B.C. hotel deal count thrives, Metro housing affordability dives

Checking out

A month from now the Western Canada Lodging Conference comes to town and will look back on a year of record volume in investment deals signed – not only in the real estate market as a whole (word has it that the tally for the first half of the year alone will approach $6 billion), but specifically in the hotel sector.

With lacklustre activity in Alberta, deal volumes in B.C. dwarfed the rest of the West with 16 transactions worth a total of $201.3 million.

The scarcity of assets in Vancouver meant that properties in secondary locations, from Port Alberni’s Hospitality Inn to Chilliwack’s Vedder River Inn, drove the market in the first half of 2016.

“It’s very difficult to put deals together,” said Tom Andrews, senior vice-president specializing in hotels with Colliers International, noting that the tourism sector’s strong performance this year has made owners reticent to sell.

However, influences from the broader real estate boom were also evident.

Victoria’s Oak Bay Beach Hotel, which launched a makeover of its premises in the midst of the real estate boom of the mid-2000s, sold out of receivership in May for $62 million.

Meanwhile, an investor from China acquired the Park Inn & Suites on West Broadway in Vancouver “for eventual redevelopment,” according to Colliers International’s quarterly hotels report.

Colliers tips the construction of the Broadway rapid transit line as a key element in the buyer’s valuation and acquisition of the property. The corridor has the largest concentration of office space of any submarket in the region. It’s also one of the busiest in terms of new construction.

Deal-making seems set to continue into the latter half of the year, with the Fairmont Vancouver Airport among the highlights that could round out 2016.

Not for locals

“By 2011 our reputation as the most expensive was becoming our brand,” Bob Rennie told the Urban Development Institute earlier this year, and the branding continues to burn with the latest housing affordability measures from RBC Economics and market research firm Urban Analytics Inc.

Activity in 2016’s first half delivered numbers that led RBC to estimate that Vancouver residents need to spend 90.3% of their household income each month to afford one of the region’s homes (given a price nearing $1.1 million) – “the biggest deterioration in affordability during a six-month period in the area in 26 years.”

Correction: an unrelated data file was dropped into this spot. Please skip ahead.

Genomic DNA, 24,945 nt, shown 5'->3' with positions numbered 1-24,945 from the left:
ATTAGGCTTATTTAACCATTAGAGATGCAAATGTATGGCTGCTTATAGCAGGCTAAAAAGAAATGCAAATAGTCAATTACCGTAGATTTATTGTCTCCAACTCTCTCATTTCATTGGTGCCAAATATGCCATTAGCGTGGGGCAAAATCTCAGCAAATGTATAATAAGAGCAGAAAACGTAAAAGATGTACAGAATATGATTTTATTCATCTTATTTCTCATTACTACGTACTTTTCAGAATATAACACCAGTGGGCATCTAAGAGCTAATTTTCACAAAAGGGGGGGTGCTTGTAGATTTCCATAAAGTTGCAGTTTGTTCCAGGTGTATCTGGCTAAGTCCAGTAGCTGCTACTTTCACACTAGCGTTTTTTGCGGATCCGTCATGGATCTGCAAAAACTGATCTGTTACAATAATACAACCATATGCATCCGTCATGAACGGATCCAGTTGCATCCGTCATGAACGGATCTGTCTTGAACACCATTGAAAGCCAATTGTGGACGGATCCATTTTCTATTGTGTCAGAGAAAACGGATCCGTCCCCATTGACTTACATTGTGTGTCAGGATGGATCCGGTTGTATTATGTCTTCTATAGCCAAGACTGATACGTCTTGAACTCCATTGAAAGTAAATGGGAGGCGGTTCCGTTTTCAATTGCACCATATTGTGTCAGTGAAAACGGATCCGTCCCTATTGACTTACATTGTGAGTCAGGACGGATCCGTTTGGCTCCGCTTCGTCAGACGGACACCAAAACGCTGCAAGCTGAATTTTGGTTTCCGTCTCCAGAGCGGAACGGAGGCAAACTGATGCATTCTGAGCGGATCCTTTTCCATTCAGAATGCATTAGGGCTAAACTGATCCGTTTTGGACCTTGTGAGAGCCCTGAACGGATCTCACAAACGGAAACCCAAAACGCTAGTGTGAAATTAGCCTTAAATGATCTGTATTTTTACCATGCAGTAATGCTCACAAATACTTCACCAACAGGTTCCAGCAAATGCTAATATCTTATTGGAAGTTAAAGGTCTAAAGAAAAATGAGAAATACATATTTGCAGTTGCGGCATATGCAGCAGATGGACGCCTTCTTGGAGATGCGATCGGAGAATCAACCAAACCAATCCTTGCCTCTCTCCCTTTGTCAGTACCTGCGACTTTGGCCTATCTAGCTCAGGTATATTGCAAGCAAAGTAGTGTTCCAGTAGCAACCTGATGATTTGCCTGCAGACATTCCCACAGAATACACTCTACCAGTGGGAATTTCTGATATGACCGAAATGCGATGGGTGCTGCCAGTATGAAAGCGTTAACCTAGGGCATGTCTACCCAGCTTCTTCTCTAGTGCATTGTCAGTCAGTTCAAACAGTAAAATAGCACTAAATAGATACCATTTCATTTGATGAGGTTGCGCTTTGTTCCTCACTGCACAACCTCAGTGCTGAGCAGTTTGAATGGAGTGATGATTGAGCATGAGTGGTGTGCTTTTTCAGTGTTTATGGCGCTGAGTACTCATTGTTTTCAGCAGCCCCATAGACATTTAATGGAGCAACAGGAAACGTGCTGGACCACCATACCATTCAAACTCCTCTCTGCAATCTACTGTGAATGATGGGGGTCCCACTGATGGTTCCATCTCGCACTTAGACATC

With a detached home requiring 126.8% of monthly household income – nearly four times what’s considered affordable – it’s small wonder that Urban Analytics issued its own report indicating that just 2.5% of wage-earners could afford one of Vancouver’s dwindling number of detached homes (which it tagged with a median value of $2.6 million).

Bearing out Rennie’s contention that the region as a whole is affordable, Urban Analytics said that detached homes on the outer fringes of Metro Vancouver are affordable to 35.4% of households (but those who want something really affordable should consider concrete condos in “outer Metro,” which are within reach of 73.6% of local workers).

RBC expects the province’s new property transfer tax will help cool demand, which it notes was already cooling, especially if it “triggers a sharp downgrading of future price expectations and suppresses speculative activity.”

However, NuStream Realty Inc. is counting on foreign buyers taking the tax in stride, offering Point Grey homeowners who list with them a chance at prizes that include a “romantic Hawaii trip” and “Ontario school district house tour” – although the fine print describes the house tour as relocation assistance, encouraging those who leave Vancouver to “plan in advance for your children’s education.”

NuStream promises to list the properties with a local Chinese-language website for instant exposure to overseas buyers.